Nonacog alfa: an analysis of safety data from six prospective clinical studies in different patient populations with haemophilia B treated with different therapeutic modalities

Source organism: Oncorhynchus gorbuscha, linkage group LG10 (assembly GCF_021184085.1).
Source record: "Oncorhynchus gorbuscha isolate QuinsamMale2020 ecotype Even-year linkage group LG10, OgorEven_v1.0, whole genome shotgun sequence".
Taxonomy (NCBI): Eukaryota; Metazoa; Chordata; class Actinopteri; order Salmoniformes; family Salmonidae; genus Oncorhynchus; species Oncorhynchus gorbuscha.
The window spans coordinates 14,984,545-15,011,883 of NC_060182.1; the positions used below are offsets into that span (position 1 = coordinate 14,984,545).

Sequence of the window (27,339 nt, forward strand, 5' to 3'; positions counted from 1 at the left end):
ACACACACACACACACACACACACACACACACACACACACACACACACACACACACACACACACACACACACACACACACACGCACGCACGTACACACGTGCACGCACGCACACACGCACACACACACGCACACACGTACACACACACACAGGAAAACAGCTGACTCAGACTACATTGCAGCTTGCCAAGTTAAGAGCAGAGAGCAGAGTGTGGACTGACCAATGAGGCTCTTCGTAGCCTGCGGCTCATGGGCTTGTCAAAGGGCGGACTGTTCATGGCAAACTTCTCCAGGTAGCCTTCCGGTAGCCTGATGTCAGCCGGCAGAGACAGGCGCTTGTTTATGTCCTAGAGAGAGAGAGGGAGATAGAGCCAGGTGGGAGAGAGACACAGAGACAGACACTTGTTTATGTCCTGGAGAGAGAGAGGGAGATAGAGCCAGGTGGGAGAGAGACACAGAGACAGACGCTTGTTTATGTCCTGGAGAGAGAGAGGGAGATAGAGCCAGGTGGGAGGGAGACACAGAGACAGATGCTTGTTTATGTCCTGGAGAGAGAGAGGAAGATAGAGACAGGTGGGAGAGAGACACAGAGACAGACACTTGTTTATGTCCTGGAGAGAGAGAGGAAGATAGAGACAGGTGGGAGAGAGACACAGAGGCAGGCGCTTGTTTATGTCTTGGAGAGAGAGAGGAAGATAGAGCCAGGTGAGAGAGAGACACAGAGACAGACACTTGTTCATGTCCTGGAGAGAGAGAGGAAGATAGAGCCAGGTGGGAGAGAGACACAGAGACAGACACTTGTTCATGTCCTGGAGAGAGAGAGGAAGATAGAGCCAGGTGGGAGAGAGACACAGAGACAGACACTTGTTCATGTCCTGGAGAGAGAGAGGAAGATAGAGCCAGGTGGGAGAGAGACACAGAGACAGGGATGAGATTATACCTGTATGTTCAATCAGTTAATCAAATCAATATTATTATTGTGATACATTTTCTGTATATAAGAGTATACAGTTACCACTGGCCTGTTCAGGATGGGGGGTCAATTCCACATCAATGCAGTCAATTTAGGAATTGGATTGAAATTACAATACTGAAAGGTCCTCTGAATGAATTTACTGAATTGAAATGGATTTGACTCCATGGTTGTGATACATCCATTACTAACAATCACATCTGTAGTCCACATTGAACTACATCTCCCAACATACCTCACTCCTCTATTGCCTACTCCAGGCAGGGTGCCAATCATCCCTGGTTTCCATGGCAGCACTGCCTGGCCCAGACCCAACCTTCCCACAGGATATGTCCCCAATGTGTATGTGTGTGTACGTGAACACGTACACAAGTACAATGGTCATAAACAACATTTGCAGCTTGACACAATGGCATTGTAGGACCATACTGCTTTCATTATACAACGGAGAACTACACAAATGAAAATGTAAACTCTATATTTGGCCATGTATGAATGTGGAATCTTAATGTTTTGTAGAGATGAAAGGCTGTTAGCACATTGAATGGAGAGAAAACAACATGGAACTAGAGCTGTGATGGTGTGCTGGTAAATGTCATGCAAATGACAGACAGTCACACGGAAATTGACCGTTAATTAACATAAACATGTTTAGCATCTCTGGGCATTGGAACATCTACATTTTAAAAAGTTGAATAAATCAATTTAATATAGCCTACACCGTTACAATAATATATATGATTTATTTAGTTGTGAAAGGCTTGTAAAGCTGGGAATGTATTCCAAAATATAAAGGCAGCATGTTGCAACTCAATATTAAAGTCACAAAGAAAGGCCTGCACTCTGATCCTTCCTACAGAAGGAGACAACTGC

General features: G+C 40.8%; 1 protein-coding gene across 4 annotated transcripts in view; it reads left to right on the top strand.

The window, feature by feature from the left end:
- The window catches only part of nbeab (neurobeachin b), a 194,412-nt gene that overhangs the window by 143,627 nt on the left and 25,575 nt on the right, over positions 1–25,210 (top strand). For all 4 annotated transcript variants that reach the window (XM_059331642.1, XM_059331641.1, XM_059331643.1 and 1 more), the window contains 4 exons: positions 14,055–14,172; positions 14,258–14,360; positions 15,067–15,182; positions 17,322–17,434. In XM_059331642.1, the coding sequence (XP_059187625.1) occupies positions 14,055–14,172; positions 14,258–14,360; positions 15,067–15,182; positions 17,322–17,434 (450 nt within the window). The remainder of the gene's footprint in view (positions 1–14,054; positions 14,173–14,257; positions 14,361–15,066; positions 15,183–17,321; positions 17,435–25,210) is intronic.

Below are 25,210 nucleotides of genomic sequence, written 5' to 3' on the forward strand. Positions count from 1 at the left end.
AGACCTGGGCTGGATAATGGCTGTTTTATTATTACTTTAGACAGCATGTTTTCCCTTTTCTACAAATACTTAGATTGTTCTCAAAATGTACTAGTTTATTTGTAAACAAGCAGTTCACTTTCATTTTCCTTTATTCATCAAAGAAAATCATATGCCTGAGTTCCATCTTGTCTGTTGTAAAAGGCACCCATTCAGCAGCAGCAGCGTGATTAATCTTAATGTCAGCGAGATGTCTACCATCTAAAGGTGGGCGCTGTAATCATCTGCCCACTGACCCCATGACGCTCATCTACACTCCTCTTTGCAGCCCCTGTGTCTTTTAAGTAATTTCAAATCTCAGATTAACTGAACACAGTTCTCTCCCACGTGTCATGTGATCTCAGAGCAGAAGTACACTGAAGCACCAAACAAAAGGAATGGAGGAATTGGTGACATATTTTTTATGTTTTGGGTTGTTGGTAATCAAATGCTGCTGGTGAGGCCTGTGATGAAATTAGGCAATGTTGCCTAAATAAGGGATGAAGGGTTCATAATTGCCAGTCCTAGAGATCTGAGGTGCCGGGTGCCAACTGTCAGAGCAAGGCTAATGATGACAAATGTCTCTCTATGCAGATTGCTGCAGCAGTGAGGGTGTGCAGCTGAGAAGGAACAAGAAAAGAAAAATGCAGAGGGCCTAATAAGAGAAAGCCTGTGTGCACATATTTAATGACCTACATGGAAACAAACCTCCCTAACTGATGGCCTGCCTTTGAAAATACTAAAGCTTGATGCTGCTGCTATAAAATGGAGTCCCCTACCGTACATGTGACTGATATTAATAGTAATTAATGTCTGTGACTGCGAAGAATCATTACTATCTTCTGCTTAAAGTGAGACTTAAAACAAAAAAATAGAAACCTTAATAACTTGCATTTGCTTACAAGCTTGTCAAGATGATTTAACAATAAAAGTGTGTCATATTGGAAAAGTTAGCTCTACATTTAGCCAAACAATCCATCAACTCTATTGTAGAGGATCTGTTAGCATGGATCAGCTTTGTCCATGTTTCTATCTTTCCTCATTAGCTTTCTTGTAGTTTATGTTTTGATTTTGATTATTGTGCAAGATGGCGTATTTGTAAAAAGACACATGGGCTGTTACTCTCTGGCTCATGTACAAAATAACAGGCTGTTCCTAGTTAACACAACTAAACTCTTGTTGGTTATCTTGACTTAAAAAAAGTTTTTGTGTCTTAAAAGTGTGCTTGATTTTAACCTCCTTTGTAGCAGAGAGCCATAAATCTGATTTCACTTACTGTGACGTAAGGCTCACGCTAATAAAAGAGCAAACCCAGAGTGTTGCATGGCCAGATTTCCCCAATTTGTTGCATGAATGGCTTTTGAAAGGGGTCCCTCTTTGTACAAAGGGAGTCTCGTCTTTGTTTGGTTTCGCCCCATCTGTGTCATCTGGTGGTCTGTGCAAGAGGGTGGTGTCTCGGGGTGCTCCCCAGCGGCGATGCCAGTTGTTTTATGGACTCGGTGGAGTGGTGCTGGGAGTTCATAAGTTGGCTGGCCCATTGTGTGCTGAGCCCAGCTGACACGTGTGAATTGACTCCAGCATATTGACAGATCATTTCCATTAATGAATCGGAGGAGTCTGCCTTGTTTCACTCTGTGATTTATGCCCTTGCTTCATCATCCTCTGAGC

Nonacog alfa is a recombinant factor IX (FIX) product indicated for treatment and prevention of bleeding episodes in patients with haemophilia B. This posthoc analysis evaluated the safety of nonacog alfa in key clinical studies across 15 years. Data were pooled from six prospective studies that utilized on-demand, prophylactic and preventive nonacog alfa regimens: three open-label, nonrandomized studies that assessed efficacy and safety; a bioequivalence study of original and reformulated nonacog alfa; an open-label, randomized study that compared on-demand and prophylactic treatment; and a noninterventional observational registry study that evaluated safety. Safety assessments included adverse events, serious adverse events (SAEs) and events of special interest. In total, 412 patients received nonacog alfa treatment. Adverse events occurred in 220 patients (53.4%), the most common being pyrexia (n = 63), nasopharyngitis (n = 53) and cough (n = 52). Forty-eight patients (11.7%) experienced treatment-related adverse events; the most common were hypersensitivity (n = 6), urticaria (n = 6), FIX inhibition (n = 5) and pyrexia (n = 4). Seventy-four patients (18.0%) developed SAEs. Thirty-seven events of special interest occurred in 31 (7.5%) patients. Events of special interest included allergic-type manifestations (n = 15), inhibitor development (n = 5), lack of effect (n = 8), red blood cell agglutination in tubing or syringe (n = 7), and thrombogenicity (n = 2). Six patients (1.5%) withdrew due to seven adverse events: hypersensitivity (n = 3), drug eruption, pruritic rash, urticaria and decreased therapeutic response (n = 1 each). Four patients died during the study; no deaths were related to study medication. This pooled safety analysis in haemophilia B patients confirmed the safety of nonacog alfa across various patient populations.
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